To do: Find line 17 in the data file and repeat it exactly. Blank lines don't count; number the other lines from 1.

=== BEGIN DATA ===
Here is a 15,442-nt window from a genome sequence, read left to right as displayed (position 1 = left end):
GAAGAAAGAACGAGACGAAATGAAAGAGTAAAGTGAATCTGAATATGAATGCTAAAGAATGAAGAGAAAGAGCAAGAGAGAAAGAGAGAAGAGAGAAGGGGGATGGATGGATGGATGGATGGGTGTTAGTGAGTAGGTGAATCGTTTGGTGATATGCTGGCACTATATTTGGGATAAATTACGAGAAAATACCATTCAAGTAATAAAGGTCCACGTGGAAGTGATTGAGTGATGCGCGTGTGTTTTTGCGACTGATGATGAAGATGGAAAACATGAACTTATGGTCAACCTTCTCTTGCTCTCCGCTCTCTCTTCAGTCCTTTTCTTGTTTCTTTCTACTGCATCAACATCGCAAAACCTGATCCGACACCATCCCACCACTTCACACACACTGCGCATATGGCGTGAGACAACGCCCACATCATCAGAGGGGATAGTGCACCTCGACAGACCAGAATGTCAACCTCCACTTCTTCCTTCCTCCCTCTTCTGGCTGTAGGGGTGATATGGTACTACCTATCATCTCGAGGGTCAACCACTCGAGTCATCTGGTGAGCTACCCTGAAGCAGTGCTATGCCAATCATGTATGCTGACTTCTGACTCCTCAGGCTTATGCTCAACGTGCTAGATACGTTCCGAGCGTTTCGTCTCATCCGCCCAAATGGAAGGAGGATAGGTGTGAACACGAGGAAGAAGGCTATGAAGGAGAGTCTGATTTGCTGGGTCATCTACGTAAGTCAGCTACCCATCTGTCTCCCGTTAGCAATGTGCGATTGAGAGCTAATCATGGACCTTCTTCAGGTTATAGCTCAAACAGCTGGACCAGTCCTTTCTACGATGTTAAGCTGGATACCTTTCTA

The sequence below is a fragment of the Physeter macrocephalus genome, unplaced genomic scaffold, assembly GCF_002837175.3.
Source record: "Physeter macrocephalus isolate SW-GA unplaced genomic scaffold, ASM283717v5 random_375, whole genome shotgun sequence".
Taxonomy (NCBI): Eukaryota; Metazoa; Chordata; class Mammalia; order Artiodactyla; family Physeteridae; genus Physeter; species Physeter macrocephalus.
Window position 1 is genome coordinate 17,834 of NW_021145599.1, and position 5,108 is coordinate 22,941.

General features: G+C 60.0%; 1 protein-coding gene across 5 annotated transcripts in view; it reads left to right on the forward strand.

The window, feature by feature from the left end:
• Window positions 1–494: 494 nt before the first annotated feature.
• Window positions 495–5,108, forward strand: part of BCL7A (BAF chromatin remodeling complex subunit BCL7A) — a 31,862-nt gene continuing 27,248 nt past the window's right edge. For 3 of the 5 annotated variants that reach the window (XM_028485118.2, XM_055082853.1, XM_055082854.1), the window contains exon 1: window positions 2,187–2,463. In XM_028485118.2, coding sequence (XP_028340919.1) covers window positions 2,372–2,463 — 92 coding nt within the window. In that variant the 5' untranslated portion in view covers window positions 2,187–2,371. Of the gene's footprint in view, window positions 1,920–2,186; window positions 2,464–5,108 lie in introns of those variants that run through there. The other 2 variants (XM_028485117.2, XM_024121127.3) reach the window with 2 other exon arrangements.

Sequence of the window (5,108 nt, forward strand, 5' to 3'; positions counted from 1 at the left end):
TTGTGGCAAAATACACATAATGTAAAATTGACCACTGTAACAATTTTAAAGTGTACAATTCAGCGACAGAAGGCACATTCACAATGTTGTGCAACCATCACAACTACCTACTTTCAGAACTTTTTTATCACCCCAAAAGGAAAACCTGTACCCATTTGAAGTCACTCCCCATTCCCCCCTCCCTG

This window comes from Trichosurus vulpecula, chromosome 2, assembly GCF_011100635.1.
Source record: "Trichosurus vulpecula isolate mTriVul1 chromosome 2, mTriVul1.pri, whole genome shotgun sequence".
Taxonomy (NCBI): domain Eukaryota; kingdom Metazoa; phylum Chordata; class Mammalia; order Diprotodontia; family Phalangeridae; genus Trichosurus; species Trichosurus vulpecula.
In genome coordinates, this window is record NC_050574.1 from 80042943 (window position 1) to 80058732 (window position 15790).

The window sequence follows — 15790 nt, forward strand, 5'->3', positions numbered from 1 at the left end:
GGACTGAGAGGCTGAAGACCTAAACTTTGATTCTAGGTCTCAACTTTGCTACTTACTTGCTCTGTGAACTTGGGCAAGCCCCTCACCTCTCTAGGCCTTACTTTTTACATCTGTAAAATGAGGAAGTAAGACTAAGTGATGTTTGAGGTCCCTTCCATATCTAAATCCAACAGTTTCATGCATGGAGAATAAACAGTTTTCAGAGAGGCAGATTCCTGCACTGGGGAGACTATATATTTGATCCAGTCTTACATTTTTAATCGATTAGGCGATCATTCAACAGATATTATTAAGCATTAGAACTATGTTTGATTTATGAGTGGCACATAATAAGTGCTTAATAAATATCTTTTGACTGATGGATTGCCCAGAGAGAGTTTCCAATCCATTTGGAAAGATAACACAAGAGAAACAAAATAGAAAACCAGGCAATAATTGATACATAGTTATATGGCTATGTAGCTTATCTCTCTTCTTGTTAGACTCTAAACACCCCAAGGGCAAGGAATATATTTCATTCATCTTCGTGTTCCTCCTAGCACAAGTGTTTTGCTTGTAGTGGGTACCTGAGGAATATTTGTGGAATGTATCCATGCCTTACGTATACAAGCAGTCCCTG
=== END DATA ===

The window sequence follows — 15790 nt, forward strand, 5'->3', positions numbered from 1 at the left end: